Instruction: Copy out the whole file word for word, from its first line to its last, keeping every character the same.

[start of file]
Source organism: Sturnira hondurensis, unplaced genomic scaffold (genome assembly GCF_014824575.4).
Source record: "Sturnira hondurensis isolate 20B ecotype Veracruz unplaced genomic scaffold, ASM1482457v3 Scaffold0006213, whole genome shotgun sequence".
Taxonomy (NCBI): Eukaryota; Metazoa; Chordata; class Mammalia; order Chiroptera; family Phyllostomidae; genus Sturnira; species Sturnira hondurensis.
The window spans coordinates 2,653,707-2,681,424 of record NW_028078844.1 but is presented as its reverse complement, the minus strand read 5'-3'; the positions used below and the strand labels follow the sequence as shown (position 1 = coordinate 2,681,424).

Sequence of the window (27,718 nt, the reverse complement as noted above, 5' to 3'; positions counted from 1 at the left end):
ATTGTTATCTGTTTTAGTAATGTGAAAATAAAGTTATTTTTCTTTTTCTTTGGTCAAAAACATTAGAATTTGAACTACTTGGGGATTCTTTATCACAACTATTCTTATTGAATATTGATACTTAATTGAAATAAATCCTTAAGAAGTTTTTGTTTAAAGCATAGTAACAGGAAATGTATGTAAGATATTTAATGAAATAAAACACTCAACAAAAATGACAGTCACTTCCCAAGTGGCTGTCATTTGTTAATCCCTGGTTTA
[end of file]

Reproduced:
Source organism: Sturnira hondurensis, unplaced genomic scaffold (genome assembly GCF_014824575.4).
Source record: "Sturnira hondurensis isolate 20B ecotype Veracruz unplaced genomic scaffold, ASM1482457v3 Scaffold0006213, whole genome shotgun sequence".
Taxonomy (NCBI): Eukaryota; Metazoa; Chordata; class Mammalia; order Chiroptera; family Phyllostomidae; genus Sturnira; species Sturnira hondurensis.
The window spans coordinates 2,653,707-2,681,424 of record NW_028078844.1 but is presented as its reverse complement, the minus strand read 5'-3'; the positions used below and the strand labels follow the sequence as shown (position 1 = coordinate 2,681,424).

Sequence of the window (27,718 nt, the reverse complement as noted above, 5' to 3'; positions counted from 1 at the left end):
ATTGTTATCTGTTTTAGTAATGTGAAAATAAAGTTATTTTTCTTTTTCTTTGGTCAAAAACATTAGAATTTGAACTACTTGGGGATTCTTTATCACAACTATTCTTATTGAATATTGATACTTAATTGAAATAAATCCTTAAGAAGTTTTTGTTTAAAGCATAGTAACAGGAAATGTATGTAAGATATTTAATGAAATAAAACACTCAACAAAAATGACAGTCACTTCCCAAGTGGCTGTCATTTGTTAATCCCTGGTTTA